BONN, JULY 26 -- The Soviet Union has relaxed its policy toward the two Germanys in recent months, a major diplomatic shift that could help ease tensions on the front line of East-West confrontation, western officials and analysts say.
In the most dramatic manifestation of the new policy, Soviet leader Mikhail Gorbachev has given his blessing to an unprecedented trip by East German chief of state Erich Honecker to West Germany in September. The Soviets vetoed such a trip in 1983 and 1984, but according to West German officials and western diplomats, Gorbachev told Honecker at a Warsaw Pact summit in East Berlin at the end of May that Moscow now had no objection.
The visit, if successful, could lead to an inter-German thaw that is deeply desired in both halves of the divided nation.
The East Germans are pressing Bonn to ante up money for railway, highway and energy projects in East Germany, while the West Germans want Honecker to accelerate recent modest moves to lower travel barriers between the two states and to ease other human rights restrictions.
In addition, the Soviets now appear determined to resume cordial relations with West Germany after a four-year diplomatic chill that resulted from Bonn's 1983 decision to deploy U.S. medium-range missiles.
West German President Richard von Weizsaecker made a generally successful state visit to Moscow earlier this month -- the first such trip in 15 years.
Soviet Foreign Minister Eduard Shevardnadze is scheduled to make a long-delayed trip to Bonn in the fall, and officials here predict that Gorbachev will come here next year for the first time.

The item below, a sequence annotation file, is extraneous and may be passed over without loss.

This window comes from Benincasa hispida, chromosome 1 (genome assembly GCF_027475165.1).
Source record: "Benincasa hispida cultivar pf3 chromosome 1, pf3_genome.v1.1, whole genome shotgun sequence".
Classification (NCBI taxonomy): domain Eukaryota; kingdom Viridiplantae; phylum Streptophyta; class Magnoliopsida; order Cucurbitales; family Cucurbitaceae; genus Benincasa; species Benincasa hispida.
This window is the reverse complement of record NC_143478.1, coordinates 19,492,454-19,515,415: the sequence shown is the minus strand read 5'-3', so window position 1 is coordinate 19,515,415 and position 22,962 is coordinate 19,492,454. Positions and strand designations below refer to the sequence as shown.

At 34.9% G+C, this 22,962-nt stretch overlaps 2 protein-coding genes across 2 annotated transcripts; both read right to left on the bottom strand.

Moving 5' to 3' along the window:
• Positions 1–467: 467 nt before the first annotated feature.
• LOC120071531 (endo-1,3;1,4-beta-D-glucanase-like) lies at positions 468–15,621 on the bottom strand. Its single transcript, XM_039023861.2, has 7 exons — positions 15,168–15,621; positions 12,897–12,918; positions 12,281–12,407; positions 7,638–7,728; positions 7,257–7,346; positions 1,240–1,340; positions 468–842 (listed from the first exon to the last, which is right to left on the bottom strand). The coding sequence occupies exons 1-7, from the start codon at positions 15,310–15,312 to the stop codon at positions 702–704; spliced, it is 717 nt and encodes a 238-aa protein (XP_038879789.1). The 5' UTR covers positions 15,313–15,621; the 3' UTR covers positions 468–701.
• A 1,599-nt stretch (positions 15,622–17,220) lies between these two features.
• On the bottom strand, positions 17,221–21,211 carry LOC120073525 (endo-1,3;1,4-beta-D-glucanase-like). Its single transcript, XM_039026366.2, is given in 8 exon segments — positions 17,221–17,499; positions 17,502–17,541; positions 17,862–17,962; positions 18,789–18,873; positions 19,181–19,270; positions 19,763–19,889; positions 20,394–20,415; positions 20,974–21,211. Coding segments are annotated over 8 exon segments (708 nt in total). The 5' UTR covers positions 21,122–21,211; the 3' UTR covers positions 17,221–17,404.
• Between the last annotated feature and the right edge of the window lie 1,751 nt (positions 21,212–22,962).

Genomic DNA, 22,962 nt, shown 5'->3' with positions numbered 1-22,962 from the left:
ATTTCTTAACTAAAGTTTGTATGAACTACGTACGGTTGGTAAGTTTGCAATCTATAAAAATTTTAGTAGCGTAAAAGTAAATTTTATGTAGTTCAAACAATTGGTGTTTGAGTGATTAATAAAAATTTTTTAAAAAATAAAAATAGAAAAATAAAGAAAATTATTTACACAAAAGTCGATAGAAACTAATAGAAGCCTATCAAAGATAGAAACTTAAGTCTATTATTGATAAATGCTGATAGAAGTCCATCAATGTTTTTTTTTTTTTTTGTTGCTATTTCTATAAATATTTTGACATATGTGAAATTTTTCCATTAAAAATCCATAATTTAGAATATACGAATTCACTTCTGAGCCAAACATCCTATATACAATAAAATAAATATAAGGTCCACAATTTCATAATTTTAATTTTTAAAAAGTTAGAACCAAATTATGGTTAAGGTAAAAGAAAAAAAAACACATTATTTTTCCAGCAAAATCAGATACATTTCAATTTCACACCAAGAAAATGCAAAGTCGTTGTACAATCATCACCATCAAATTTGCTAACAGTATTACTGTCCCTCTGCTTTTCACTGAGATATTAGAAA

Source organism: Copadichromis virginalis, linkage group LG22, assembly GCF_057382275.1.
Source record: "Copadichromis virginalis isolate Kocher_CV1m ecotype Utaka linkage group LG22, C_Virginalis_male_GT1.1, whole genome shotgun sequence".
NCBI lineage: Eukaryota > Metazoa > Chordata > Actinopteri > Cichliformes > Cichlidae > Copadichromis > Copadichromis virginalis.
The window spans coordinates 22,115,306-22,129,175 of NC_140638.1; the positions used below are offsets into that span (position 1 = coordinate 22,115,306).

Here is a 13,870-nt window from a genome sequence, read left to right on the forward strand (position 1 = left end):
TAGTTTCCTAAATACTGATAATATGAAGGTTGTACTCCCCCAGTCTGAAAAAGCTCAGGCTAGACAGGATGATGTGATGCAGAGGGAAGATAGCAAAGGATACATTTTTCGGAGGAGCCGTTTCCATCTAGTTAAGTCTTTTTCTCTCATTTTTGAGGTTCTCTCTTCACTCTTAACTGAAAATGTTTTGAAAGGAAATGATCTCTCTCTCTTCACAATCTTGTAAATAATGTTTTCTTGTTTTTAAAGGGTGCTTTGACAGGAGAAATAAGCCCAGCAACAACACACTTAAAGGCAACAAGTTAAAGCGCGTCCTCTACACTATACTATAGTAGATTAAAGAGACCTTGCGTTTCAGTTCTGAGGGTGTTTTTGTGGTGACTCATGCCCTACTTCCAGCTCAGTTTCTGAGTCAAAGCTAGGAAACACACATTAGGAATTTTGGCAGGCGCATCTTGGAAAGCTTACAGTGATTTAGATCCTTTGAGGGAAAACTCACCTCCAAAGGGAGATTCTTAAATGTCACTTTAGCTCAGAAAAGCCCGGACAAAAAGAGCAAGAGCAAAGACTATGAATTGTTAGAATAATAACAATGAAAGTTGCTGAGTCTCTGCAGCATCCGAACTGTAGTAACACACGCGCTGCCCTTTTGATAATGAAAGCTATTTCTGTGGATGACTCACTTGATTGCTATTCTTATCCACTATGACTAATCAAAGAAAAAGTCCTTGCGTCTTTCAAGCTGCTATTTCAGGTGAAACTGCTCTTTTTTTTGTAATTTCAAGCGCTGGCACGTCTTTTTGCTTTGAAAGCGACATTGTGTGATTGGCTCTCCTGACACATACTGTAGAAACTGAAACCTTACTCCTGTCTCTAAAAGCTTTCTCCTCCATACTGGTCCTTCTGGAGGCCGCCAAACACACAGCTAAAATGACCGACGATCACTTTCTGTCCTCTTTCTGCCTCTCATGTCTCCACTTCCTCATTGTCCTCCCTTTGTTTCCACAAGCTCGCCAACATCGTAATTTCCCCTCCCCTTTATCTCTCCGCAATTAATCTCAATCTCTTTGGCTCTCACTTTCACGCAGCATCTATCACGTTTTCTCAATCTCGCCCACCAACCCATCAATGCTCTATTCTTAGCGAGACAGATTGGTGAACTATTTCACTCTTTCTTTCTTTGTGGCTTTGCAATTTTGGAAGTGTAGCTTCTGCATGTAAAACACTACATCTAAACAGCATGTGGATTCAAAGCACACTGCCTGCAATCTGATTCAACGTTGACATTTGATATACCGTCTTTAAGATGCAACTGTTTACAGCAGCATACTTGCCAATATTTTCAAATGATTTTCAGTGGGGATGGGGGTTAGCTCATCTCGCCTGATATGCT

Moscow is "resolved to improve bilateral relations and to come to stable relations without any ups and downs," a high-ranking West German official said, adding, "This is a result of the von Weizsaecker visit."
The Soviets' new German policy apparently has multiple aims, according to official and private analysts.
First, Gorbachev would like to increase economic cooperation with West Germany to obtain western technology and credits to help his modernization program.
West Germany is the Soviet Union's largest trading partner in the West, and the Soviets told von Weizsaecker that strengthening of economic ties is a top priority for them.
In addition, the Soviets want to encourage West Germany to take a more neutral foreign policy stance. They would like to capitalize on public enthusiasm here for Gorbachev's reform program and for his concessions in arms control negotiations with the United States.
"It seems to me that the Soviets have decided to experiment a little more in Germany," a senior western diplomat said. "They want to test the Germans and see if they're available."
At present, the most serious issue dividing Bonn and Moscow concerns West Germany's desire to retain 72 antiquated, short-range Pershing IA missiles and their U.S.-controlled warheads despite an expected U.S.-Soviet treaty to scrap similar weapons worldwide.
The Soviets have identified the issue as a major obstacle to a treaty, and analysts said that Bonn would be under pressure to modify its stance to avoid letting it sour the climate for the Honecker trip scheduled for Sept. 7-11.
Moscow also wants to press Bonn to be more assertive in expressing its reservations about the U.S. space-based defense program known as the Strategic Defense Initiative.